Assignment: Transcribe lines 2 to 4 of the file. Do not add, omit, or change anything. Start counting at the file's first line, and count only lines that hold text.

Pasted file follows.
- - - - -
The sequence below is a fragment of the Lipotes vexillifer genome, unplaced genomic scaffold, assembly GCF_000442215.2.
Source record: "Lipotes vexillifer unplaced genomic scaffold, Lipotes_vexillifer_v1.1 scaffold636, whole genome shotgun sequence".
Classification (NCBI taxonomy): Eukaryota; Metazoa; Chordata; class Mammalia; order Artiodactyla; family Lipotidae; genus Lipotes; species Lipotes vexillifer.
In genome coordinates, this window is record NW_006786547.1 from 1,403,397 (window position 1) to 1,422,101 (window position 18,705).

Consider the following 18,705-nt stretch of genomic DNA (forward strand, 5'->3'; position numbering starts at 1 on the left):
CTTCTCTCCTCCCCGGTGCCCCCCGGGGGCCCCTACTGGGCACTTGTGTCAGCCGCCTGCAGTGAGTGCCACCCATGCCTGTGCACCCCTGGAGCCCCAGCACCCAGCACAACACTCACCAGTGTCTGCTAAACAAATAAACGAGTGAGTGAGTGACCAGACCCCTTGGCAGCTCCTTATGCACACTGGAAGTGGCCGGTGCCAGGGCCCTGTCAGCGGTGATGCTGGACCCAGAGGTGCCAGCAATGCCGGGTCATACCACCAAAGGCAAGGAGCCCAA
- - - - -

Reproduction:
Source record: "Lipotes vexillifer unplaced genomic scaffold, Lipotes_vexillifer_v1.1 scaffold636, whole genome shotgun sequence".
Classification (NCBI taxonomy): Eukaryota; Metazoa; Chordata; class Mammalia; order Artiodactyla; family Lipotidae; genus Lipotes; species Lipotes vexillifer.
In genome coordinates, this window is record NW_006786547.1 from 1,403,397 (window position 1) to 1,422,101 (window position 18,705).